When I started as a reporter in the early nineties, there was an incontrovertible firewall between music culture and sports culture, spawned (I suspect) from dark memories various members of the music community still carried from high school. There was this engrained Reagan-era belief that “jocks” and “meatheads” terrorized “punks” and “goths” and “miscellaneous longhairs,” and that the type of alienated teenager who liked art had a condescending view of the type of teenager who liked football. Now, I’m sure some of that social derision was authentic. I’m sure that negative experience did happen to somebody, and it was certainly baked into (pretty much) every teen movie of the era. But nothing like that ever happened to me. I was obsessed with music and I was obsessed with sports, and the synthesis never seemed uncomfortable. I suppose it’s possible my hometown was just too small to have stereotypical cliques. It’s also possible I was so emotionally engaged with both concepts that I couldn’t feel anything else. Maybe the estrangement went over my head. Maybe I was just too dumb to care. Still, I knew this conflict existed for other people, even if I didn’t relate to it or understand why. I knew that people who wrote about music rarely wrote about sports, unless they weren’t especially serious about either. It seemed like you had to choose one or the other. I went to college in 1990 and started my career as a sportswriter. One of the first beats assigned to me was collegiate wrestling, a subject I knew nothing about. I didn’t even fully understand the scoring system, so I just described every match like a correspondent for National Geographic. Every single story included the phrase “catlike quickness.” My only memory of covering wrestling is comparing humans to animals.
In 1994, craving the facade of legitimacy (and maybe the potential access to drugs), I switched over to culture journalism. I wanted to make jokes about the fact that the guys in Anthrax wore shorts, and this was the only way. Once I made the switch, I didn’t write another sports story for five years. I’m not sure any traditional newspaper editor would have let me—the fact that I was interested in Radiohead somehow annihilated the possibility that I could be equally informed about Scottie Pippen.
But this imaginary war eventually ended, at least for me. At some point, I stopped caring about this nonproblematic problem. I just started writing about sports and music at the same time, occasionally in the same article. I haphazardly jammed them together, even when they barely fit. And to my mild surprise, everyone else decided this was okay. As it turns out, the divide between music and sports had dissolved during the nineties, so slowly and incrementally that no one even noticed. Pearl Jam named their first album after NBA point guard Mookie Blaylock’s jersey number. Power pitcher Randy Johnson became an arena rock photographer. Members of Pavement and Sleater-Kinney joined fantasy leagues with members of Quasi and Built to Spill. Master P played in the CBA. Public Enemy’s liner notes made reference to Pooh Richardson. Drew Bledsoe jumped off the stage at an Everclear concert and injured a female spectator. All the coked-up Britpop dudes refused to shut up about Manchester United. Or was it Man City? I’ve already forgotten. But by the time the twenty-first century started, the notion of being a rock critic and a sportswriter was no longer awkward (or even contentious), which nicely coincided with the period of my life when I tried to earn a living by doing so. Which is what this book is, more or less. The surgery was a success and the patient is resting comfortably. I’m not fully accredited by either side of the professional equation (sportswriters think I’m too pretentious and music writers don’t think I’m pretentious enough), but I’m able to write about whatever I want, as long as it actually happened. Which, from my limited perspective, is a dream I could not anticipate.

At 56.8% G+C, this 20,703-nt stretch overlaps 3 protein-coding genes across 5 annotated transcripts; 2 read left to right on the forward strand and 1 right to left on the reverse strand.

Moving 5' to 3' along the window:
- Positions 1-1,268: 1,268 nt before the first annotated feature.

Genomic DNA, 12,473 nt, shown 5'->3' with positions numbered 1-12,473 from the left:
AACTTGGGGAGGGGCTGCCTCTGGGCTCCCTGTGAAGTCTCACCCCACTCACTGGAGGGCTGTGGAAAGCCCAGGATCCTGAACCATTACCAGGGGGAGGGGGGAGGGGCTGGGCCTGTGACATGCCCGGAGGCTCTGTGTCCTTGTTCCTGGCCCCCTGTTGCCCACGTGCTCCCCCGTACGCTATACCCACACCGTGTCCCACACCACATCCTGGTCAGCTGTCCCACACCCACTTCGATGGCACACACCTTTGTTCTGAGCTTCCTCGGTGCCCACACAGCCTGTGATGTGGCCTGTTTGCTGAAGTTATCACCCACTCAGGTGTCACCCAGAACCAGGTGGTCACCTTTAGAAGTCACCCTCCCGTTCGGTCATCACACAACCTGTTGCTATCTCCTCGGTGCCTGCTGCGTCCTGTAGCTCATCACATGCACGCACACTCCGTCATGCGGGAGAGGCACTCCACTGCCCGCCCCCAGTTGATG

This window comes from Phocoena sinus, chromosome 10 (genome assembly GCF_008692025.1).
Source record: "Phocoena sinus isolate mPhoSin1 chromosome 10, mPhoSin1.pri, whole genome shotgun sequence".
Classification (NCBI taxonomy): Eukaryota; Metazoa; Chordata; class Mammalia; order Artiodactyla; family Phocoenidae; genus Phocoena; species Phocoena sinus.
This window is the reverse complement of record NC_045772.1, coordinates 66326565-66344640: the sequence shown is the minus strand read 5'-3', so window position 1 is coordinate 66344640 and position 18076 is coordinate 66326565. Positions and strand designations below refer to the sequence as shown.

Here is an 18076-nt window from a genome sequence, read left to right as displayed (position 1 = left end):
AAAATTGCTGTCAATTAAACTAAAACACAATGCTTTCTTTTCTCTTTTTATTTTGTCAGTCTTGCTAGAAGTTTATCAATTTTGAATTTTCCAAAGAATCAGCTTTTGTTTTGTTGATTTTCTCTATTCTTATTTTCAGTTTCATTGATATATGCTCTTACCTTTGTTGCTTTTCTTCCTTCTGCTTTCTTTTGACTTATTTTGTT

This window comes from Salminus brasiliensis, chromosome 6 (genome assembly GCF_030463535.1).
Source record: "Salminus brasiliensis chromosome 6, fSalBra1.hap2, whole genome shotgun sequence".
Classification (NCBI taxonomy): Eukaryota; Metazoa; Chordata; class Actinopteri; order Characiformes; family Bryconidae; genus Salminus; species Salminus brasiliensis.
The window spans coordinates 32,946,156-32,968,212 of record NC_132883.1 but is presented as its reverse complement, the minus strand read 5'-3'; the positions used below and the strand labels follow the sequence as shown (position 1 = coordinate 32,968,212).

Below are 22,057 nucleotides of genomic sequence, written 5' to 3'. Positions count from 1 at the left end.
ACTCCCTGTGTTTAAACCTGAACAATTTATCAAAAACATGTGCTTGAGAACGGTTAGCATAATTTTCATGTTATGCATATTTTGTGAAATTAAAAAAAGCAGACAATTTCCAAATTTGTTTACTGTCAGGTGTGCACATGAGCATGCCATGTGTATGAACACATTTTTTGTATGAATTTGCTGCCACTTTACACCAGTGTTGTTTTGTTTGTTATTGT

Please enjoy this collection of nonfiction dreams.
 This evolution was almost entirely due to the mainstream acceptance of hip-hop. Prior to 1990, any relationship between music and sports was seen as a noteworthy aberration (Tony Mandarich talking about Guns N’ Roses in Sports Illustrated; Rod Stewart kicking soccer balls into the audience at concerts; John McEnroe playing electric guitar and marrying Patty Smyth; etc.). But with a group like N.W.A, an association with sports became almost expected, in the same way everyone immediately viewed Allen Iverson as an extension of rap culture long before he recorded a rap album. There is, certainly, a troubling racial component to this shift in perception. But at least the end result was positive.